Boating with pets
If you’re considering boating with pets, follow these practical tips to keep your best friends safe on board.
Before you go
Your pet should be wearing an ID tag with your contact information. The tag should include
- your boat’s permanent location and slip number,
- a cell phone number, and
- the number of a relative or land-based friend.
If your pet has a microchip, include this information in your pet’s registry profile.
Regardless of your pet’s swimming ability, a sudden dunking can cause panic. So, make sure your cat or dog wears a personal flotation device, available at boating or pet stores for $20 to $80. A brightly colored life jacket with a top handle makes your pet easier to see and retrieve. Get your pet used to wearing the life jacket before setting out.
Teach your dog basic safety commands, such as “Stay,” “Sit,” “On boat,” “Off boat,” and, the all-time favorite, “Do your business.”
Get seasickness medication for your pet if necessary. Some medicines used for humans also work for pets; however, please consult your vet before giving any medications.
Always carry your pet’s rabies vaccination certificate and health records when away from the boat.
If you venture to foreign ports, check the regulations beforehand. Many countries have quarantine or health laws that apply to animals.
Introduce your pet to the boat gradually. Start by spending time together when docked.
Practice swimming and rescue drills with your dog. Train the dog to paddle to a swim platform or ladder, where it can be helped on board.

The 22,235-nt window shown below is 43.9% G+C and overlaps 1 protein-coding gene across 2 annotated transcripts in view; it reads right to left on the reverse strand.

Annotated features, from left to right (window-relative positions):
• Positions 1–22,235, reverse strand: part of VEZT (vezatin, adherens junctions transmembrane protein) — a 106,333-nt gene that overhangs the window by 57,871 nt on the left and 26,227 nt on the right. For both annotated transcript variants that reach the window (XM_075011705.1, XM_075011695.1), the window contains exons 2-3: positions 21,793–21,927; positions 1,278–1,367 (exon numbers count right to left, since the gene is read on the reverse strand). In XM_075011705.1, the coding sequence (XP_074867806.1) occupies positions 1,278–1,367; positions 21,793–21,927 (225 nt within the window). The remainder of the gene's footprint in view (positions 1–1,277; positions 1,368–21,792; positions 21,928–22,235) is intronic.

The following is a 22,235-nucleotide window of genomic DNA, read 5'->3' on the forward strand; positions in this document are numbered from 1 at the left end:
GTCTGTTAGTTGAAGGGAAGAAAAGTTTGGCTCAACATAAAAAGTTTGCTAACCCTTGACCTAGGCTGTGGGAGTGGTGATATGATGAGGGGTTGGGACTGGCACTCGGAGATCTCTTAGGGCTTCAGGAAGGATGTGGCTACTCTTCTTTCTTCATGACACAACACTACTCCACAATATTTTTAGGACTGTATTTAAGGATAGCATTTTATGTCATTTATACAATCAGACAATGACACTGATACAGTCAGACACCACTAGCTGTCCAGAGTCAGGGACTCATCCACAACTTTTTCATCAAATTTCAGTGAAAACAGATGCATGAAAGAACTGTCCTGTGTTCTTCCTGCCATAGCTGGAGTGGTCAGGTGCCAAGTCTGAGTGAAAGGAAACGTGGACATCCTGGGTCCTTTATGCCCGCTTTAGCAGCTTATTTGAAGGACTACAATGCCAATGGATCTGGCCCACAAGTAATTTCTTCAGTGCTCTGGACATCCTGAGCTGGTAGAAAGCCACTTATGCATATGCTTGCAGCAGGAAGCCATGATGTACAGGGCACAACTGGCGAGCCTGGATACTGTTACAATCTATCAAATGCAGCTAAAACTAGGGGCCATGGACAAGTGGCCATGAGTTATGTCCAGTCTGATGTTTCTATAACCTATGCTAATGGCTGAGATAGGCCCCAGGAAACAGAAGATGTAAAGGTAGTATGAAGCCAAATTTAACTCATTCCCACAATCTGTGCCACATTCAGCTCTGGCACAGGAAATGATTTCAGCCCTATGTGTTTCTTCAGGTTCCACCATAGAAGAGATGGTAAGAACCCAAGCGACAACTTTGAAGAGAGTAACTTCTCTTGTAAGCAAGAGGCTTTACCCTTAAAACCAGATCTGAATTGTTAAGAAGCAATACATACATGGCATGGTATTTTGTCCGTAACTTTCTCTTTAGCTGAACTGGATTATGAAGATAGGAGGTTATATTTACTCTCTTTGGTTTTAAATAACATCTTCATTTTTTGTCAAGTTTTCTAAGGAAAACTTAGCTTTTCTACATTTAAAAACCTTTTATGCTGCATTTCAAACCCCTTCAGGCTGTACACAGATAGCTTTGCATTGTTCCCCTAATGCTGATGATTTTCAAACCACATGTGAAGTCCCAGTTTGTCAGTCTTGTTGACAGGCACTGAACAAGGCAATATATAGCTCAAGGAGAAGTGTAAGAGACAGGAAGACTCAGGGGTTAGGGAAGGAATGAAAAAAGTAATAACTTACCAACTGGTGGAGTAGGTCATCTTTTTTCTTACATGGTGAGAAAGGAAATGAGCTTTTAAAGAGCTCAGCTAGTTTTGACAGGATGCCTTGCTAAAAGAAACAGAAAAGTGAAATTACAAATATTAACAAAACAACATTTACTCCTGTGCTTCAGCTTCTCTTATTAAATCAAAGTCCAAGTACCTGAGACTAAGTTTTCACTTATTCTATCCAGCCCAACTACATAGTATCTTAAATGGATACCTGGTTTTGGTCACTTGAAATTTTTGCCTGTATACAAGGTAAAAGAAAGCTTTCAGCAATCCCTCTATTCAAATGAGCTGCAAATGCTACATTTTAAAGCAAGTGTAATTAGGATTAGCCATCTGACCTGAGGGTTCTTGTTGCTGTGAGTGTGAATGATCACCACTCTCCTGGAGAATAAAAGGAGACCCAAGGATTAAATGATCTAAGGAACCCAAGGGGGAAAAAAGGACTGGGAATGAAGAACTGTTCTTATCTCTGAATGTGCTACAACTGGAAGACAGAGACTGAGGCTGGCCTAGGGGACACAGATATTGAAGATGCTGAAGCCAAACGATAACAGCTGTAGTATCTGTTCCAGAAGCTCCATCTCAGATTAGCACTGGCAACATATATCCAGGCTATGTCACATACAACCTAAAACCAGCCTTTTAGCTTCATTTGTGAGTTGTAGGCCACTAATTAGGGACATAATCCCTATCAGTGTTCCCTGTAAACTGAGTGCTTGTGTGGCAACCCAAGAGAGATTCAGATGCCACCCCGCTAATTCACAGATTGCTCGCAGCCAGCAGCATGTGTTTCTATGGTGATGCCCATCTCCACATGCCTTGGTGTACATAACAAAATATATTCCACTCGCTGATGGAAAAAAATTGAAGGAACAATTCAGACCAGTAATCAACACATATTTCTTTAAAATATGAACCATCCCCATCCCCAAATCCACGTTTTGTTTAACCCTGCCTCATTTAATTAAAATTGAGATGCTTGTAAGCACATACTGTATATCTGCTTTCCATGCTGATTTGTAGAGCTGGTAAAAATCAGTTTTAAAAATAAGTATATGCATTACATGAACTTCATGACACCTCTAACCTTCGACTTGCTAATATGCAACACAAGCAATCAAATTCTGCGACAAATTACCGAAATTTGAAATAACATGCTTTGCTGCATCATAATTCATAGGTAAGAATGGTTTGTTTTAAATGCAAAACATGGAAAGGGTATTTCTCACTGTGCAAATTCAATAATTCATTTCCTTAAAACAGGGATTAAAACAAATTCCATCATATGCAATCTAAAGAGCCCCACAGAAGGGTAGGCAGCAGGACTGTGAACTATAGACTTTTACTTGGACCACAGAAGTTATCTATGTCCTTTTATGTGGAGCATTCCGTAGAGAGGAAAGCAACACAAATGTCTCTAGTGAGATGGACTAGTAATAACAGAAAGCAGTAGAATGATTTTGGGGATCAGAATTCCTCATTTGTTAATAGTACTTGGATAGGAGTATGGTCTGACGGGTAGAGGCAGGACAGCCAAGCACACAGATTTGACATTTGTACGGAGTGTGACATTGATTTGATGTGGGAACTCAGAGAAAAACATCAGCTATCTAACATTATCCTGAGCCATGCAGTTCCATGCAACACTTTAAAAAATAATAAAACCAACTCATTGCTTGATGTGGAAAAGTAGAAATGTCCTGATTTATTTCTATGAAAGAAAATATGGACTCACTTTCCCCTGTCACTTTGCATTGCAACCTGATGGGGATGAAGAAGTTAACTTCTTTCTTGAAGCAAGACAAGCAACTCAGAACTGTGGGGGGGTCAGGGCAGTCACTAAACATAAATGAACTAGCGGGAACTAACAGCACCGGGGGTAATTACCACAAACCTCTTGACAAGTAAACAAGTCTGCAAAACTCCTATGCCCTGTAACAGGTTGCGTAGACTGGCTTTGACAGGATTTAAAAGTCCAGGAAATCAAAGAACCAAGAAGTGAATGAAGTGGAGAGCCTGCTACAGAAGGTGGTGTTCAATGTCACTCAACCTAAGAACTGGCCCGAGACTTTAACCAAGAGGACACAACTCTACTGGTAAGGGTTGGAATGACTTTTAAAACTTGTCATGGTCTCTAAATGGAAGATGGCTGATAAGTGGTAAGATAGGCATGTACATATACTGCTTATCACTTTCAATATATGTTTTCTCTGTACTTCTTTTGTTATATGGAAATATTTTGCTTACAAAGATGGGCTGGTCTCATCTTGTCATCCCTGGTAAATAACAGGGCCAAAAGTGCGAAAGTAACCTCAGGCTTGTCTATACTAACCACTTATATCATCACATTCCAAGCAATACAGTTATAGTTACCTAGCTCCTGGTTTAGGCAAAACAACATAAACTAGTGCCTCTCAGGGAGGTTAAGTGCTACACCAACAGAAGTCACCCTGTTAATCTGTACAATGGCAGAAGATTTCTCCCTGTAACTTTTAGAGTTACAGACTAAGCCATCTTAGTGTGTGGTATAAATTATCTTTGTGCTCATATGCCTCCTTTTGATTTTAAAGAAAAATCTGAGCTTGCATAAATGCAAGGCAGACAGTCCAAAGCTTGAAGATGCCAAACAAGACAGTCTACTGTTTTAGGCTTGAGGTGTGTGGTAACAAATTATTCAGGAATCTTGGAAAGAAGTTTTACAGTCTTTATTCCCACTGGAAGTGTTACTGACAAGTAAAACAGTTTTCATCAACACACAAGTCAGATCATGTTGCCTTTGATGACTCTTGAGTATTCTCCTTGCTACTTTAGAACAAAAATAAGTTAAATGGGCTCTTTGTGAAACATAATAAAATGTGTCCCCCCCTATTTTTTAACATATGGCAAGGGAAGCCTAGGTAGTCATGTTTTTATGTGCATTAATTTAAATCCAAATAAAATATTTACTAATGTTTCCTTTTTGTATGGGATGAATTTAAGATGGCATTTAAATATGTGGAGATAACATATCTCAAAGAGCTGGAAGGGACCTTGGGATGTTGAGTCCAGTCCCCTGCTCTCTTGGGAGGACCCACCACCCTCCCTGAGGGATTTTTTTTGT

Prep your boat
Make it easier for an overboard cat to climb onboard by rigging a self-rescue system, such as a coiled line or carpet strip dangling into the water from each corner of the boat. A long-handled net can also help you retrieve a cat or small dog.
Consider your deck’s traction. Bathroom throw rugs or outdoor carpets with non-slip backing can provide a temporary solution for any slippery areas.
Provide steps or ramps if your pet has trouble navigating companionway ladders.
Ensure your pet has a shady place to sit on the deck. (Fiberglass gets hot.) Secure the water dish. A large one kept half-full will spill less underway.
A piece of artificial turf or a box of sod can work as a bathroom substitute for your dog when landfall is impossible. Get the dog used to going on the artificial turf at home before moving it onboard. Cats can use an anchored litter box, or you can train them to use the head. This requires tremendous patience, but it can be done. –Marty Seconhouse
Feel at home on the water
Learn to boat with confidence by taking the Boat Handling course online from America’s Boating Club.